People do get possessed, and possessions are spread through physical injuries and scratches, but The Church never reaches the level of fun, action, or intensity that either of the Demons movies were on. These demons would rather play mind games with people than run amok, and Soavi's dedication to being "sophisticated" keeps things low-key and moving slowly throughout. The movie kind of falls apart because of this. A guy has a vision of his naked girlfriend being embraced by a winged demon, and just brushes it off when the vision disappears. As if he sees that sort of stuff all the time. A woman gets stabbed through the neck in front of witnesses, and nobody is shown freaking out about it. Soavi just cuts to the next scene to show people sitting around on the pews, some of them acting sad. What the hell happened? Where did the possessed person go?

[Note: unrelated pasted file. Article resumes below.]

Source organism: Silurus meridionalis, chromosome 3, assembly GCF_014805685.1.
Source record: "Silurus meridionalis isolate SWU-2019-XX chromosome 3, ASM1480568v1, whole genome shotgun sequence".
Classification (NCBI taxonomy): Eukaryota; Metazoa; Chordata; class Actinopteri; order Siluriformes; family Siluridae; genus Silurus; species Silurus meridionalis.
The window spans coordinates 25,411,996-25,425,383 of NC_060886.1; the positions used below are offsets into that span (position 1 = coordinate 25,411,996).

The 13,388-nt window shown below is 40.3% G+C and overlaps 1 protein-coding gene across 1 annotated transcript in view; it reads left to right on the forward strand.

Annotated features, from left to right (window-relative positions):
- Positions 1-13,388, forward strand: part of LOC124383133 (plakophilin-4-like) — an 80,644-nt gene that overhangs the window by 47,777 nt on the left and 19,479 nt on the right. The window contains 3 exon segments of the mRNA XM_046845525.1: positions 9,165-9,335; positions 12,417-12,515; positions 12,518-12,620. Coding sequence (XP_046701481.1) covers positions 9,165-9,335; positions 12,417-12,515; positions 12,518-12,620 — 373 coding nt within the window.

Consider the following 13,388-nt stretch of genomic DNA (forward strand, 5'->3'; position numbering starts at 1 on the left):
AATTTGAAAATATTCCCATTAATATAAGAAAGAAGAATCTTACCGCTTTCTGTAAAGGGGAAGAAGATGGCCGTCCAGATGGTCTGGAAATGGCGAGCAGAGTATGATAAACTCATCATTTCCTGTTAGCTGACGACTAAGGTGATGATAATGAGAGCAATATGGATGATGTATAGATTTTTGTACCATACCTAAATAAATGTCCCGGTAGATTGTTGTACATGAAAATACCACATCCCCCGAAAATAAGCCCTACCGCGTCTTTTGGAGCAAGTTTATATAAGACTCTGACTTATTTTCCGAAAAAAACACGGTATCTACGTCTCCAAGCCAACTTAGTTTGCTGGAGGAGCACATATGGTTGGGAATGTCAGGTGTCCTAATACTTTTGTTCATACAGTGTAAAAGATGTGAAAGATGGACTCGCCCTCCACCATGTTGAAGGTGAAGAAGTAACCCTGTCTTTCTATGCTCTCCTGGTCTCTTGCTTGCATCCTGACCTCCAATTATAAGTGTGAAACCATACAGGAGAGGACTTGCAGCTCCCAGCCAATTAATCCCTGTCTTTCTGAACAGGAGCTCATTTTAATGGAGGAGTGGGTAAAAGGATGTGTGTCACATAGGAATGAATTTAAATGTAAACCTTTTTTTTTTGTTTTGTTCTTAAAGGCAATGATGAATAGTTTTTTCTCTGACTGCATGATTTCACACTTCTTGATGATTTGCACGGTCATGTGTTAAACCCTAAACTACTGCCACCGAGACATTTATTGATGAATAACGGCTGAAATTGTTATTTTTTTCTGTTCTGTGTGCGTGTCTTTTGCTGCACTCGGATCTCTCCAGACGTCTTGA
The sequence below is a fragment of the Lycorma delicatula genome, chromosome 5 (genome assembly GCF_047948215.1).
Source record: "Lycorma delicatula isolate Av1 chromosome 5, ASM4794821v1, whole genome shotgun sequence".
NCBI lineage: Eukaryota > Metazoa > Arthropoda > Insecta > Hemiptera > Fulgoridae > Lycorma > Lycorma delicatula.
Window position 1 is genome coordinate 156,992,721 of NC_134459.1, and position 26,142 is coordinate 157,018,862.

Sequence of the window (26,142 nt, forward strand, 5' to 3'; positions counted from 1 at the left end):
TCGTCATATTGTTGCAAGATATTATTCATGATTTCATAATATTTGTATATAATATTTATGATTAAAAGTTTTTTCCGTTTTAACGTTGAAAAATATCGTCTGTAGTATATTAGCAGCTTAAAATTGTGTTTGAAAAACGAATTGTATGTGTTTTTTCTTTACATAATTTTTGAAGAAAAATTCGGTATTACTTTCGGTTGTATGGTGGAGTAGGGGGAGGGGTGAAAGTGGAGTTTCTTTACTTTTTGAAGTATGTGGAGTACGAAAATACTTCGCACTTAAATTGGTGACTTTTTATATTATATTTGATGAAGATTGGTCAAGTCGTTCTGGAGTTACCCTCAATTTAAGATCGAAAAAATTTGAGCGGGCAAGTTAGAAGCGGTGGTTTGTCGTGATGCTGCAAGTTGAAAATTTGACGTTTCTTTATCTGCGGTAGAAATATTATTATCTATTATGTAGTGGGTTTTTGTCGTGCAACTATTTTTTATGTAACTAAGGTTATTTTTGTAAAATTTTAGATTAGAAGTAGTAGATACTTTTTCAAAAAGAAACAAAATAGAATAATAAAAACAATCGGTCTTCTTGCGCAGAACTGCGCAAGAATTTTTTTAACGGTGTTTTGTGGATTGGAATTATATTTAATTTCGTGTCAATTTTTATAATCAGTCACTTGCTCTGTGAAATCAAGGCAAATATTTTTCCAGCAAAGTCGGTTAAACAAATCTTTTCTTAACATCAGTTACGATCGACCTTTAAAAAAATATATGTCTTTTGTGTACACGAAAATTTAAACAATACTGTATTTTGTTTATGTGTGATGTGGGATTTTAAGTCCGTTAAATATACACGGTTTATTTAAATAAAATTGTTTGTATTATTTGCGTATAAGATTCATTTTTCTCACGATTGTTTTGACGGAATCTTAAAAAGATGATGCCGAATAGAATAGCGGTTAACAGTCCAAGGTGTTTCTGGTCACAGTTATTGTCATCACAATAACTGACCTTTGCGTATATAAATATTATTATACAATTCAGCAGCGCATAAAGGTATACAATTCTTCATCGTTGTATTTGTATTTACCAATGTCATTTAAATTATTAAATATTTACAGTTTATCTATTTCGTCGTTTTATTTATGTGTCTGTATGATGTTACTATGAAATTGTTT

Soavi doesn't handle the scenario in an exciting, sensible, or satisfying way. I don't like The Church much even when taken on its own merits, but when Demons and Demons 2 left me wanting more and I turned to The Church in hopes of getting more, all I got was disappointment. Couldn't Soavi at least have included Bobby Rhodes in here?

Dario Argento has said that he was fine with Soavi turning Demons 3 into The Church because Bava was the only person who wanted to make a Demons 3 in the first place. Thirty years later, I would still be happy to see Bava make a proper Demons 3.